Encoding - Run length encoder

This post is the start of a mini-series on data compression. Over the course of the series we will look at some algorithms for encoding, understand their strengths and weaknesses and we'll wrap up at the end with some wise thoughts after we've learnt all of this.

First, what is data compression and why is it useful?

Data compression is a way of encoding the raw information in a new format such that the resulting total byte size is smaller. The reason why this is useful is because we live in a world of huge images, videos, documents, etc. Watching a video on my phone requires a different resolution and quality than watching it on my 4K monitor, and encoding is one way to guarantee an experience customized to the device used but also the bandwidth constraints.

But you might wonder, how do we compress the data so that we don't lose any information? Well, sometimes we do sometimes we don't. The two big types of compression are: lossy and lossless. Generally lossy algorithms have some sort of heuristic which tells them how to discard the least important information. For example, the JPEG format uses a model based on the human visual system to tell it which information is least perceptible by the human eye, and thus can be discarded without any preceived loss of information. Lossless algorithms usually use interesting tricks to manipulate and store the data in a different format which minimizes duplication.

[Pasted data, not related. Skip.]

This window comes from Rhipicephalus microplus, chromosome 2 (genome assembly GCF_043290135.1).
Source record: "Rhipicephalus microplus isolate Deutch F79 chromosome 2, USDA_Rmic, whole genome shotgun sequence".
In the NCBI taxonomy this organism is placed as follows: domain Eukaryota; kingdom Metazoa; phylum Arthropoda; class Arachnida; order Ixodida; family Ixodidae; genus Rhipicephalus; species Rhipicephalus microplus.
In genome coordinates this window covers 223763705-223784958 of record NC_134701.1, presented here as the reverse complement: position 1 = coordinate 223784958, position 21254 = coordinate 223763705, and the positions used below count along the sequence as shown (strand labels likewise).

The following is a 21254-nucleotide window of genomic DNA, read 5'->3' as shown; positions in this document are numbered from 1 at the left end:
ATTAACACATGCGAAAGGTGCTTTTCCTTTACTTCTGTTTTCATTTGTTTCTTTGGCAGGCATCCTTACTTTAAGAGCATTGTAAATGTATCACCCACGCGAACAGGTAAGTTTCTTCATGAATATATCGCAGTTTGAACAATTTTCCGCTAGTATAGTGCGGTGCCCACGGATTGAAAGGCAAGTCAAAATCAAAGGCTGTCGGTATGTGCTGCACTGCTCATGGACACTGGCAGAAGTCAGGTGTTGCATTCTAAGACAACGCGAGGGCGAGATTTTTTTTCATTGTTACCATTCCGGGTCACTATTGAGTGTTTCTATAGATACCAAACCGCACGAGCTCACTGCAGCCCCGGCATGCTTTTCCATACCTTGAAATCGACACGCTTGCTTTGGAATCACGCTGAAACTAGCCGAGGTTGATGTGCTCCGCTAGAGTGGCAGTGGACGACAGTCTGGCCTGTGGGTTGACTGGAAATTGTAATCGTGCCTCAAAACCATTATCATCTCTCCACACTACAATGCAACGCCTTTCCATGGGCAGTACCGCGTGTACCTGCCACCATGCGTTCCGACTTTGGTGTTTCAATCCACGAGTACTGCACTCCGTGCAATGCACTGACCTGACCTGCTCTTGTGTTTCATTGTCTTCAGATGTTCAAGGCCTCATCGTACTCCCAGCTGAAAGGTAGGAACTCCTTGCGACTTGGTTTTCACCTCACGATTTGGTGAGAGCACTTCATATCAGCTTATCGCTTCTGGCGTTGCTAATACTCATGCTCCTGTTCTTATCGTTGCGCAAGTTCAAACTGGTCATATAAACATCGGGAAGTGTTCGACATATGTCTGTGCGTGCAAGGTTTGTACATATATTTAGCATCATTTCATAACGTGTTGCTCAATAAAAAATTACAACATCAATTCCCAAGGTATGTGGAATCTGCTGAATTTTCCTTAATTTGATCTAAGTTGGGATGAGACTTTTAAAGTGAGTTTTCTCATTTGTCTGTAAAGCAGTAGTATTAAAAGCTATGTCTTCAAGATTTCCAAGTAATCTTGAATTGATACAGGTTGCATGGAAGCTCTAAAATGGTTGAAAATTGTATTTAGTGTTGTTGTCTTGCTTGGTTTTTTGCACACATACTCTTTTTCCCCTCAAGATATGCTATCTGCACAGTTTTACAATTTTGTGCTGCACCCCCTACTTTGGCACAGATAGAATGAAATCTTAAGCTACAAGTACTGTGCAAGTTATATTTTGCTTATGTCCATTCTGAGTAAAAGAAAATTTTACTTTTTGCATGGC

Now that we understand a bit about data compression, let's got back to what this post is about, run length encoding. This is one of the most basic compression schemes. In fact, you might have already implemented a run length encoder without knowing it!

Let's see how it works.

// This is our raw data, uncompressed.

// The RLE is used to compress identical adjacent characters.
"aaaaaaa" -> "a7"

// So then the whole compressed string would look like this.

So what we do is quite neat, instead of repeating ourselves, we just pack the adjacent identical characters.

The code is pretty straight-forward.

std::string RunLengthEncoder::Encode(const std::string& data) const
    std::stringstream stream;
    size_t current = 0;
    size_t length = data.length();

    while (current < (length - 1))
        // Loop while we have the same character
        size_t sequenceLength = 1;
        while (current < length - 1 && data[current] == data[current + 1])

        // Add to the encoded string
        stream << data[current] << sequenceLength;


    return stream.str();

Now, pop quiz. Is RLE a lossy or lossless algorithm? Only counts if you do it without google.

Next up, we'll pick a different encoding algorithm.

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